The church at Tintern Abbey, Wales
I came back from England on Wednesday night. I arrived home at 8:00 P.M., which was 1:00 a.m. there. I've been slowly getting back into my usual activities, but falling asleep early every night. It's not the jet lag I felt after the trip to Australia this winter, but I realize I'm still not quite on schedule. As a result, poor Buttercupland has been sadly neglected. I did one post on my iPad, but the four lines took almost an hour, as it kept freezing and closing. There was something -- or a number of things -- memorable every day and I've been pondering where to begin. My thought was to go chronologically, but instead I'm going to pick a few favorite places and write about them.
Perhaps because it was a totally unexpected stop on my itinerary, Tintern Abbey, made one of the largest impressions. In a little known fact about Buttercup, I am a great fan of the English Romantic Poets, including William Wordsworth. I'm not a poet and I'm not a particularly adept analyst of poetry, but I enjoy reading poetry very much. I've read Wordsworth's "Lines Written a Few Miles Above Tintern Abbey" many times. I loved the idea of going there, but figured it was too out of the way. The sweet friends I visited lived less than two hours from the border of England and Wales and Tintern Abbey. They suggested it as a day trip, not knowing that it was a dream trip for me. On a bright and beautiful Saturday morning we went to Tintern Abbey.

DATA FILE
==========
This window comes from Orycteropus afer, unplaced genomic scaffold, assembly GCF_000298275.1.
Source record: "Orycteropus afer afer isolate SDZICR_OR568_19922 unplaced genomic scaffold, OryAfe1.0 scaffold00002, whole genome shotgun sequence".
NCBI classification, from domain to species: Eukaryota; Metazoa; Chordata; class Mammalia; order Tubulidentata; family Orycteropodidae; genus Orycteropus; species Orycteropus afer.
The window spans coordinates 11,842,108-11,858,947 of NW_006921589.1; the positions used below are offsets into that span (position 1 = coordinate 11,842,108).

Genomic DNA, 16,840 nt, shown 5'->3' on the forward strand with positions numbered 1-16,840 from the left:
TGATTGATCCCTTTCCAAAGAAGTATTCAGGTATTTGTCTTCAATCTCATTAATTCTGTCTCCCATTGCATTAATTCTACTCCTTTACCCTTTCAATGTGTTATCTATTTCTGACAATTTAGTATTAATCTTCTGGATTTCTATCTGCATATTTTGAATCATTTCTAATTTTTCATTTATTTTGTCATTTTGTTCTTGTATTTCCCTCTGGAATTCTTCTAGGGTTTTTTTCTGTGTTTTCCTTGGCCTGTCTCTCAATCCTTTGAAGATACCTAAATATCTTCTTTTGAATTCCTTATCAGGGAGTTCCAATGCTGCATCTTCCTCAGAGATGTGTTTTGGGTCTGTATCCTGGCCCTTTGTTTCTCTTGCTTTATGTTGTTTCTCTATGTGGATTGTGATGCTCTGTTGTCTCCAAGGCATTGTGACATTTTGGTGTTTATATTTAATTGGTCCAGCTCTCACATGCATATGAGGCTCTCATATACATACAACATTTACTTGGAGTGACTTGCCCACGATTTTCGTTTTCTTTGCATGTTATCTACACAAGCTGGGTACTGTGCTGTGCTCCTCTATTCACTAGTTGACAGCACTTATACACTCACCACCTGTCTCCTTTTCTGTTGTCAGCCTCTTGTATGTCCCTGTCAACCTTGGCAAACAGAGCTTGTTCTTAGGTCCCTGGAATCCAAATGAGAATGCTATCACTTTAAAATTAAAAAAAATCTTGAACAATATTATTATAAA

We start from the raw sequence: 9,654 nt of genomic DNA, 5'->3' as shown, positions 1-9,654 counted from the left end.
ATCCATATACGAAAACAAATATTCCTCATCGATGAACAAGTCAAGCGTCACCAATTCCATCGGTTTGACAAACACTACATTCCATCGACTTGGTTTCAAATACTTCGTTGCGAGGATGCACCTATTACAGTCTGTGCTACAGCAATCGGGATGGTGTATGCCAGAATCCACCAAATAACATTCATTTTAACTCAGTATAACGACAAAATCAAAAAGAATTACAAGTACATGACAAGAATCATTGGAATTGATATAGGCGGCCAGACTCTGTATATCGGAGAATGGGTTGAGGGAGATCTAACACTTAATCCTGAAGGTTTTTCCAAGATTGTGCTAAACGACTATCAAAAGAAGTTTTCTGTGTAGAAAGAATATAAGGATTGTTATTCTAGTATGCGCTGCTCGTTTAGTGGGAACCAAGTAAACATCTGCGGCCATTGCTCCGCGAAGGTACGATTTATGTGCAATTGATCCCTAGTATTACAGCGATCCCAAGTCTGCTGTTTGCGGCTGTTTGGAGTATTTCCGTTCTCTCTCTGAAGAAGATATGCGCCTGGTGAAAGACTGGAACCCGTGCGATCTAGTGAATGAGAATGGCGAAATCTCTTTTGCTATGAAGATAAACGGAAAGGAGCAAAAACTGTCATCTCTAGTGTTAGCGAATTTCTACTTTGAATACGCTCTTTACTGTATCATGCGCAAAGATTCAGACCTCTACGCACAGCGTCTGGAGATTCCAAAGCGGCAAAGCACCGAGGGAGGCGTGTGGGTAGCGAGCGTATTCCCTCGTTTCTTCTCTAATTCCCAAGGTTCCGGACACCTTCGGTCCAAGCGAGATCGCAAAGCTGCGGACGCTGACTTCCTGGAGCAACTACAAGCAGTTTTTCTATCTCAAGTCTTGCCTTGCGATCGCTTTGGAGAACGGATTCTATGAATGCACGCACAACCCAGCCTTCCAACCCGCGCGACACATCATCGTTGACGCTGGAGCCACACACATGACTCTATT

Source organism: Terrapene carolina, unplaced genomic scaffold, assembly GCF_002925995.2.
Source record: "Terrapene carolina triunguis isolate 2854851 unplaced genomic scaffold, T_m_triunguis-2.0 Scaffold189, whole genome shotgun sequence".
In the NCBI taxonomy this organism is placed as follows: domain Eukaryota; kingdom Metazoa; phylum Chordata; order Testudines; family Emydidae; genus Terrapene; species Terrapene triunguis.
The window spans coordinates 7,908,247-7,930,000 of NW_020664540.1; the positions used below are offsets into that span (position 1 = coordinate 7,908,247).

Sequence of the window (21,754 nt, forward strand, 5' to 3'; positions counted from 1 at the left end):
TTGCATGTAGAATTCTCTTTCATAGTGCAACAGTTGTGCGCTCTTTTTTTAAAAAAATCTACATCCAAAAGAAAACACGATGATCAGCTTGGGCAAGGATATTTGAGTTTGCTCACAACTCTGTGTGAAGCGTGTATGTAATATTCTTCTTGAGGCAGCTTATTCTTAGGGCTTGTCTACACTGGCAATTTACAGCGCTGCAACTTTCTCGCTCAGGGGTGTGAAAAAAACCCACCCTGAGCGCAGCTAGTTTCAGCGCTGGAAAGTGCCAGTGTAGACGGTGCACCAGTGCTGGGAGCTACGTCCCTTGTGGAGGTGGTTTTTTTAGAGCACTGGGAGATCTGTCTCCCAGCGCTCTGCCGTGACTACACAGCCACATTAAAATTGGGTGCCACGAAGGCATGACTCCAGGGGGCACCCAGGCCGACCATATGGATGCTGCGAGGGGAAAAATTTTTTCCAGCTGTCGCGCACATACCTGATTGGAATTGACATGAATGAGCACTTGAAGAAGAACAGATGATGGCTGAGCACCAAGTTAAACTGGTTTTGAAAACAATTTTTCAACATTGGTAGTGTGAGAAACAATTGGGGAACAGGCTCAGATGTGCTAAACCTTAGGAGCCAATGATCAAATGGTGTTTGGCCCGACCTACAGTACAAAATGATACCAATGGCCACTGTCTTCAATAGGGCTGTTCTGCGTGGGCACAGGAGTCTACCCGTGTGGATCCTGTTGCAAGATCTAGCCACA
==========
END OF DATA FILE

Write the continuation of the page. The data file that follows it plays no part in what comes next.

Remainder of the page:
Tintern Abbey was a Cistercian Abbey, founded in the twelfth century. It wasn't an especially large or politically important abbey, as it was set in a remote part of Wales. It functioned for four hundred years, until the monasteries were dissolved by King Henry VIII. The abbey buildings fell into disrepair and in Wordsworth's time -- the poem was written in 1798 -- it became fashionable to visit areas that were "wilder," including the ivy-covered abbey in the Wye Valley.
A detail of the Church window
We had a perfect day visiting the abbey. There were no tour buses and it wasn't crowded. We followed our visit with lunch -- Welsh rarebit -- and then a trip to Gloucester, which will be the topic of a post this week.
I cannot begin to thank my wonderful host, Sybil, who I "met" via blogging early on in the first days of Buttercupland. Sybil no longer blogs -- Alas! -- but we've kept up on Facebook through the years. Sybil was kind, thoughtful, an extraordinary guide to the area and a lot of fun. Dear Sybil, hugs and thanks!
I'm joining in the Pink Saturday fun. If you have the opportunity please stop by and visit with the great group of bloggers there.
As ever, thanks for visiting and wishes for a great week!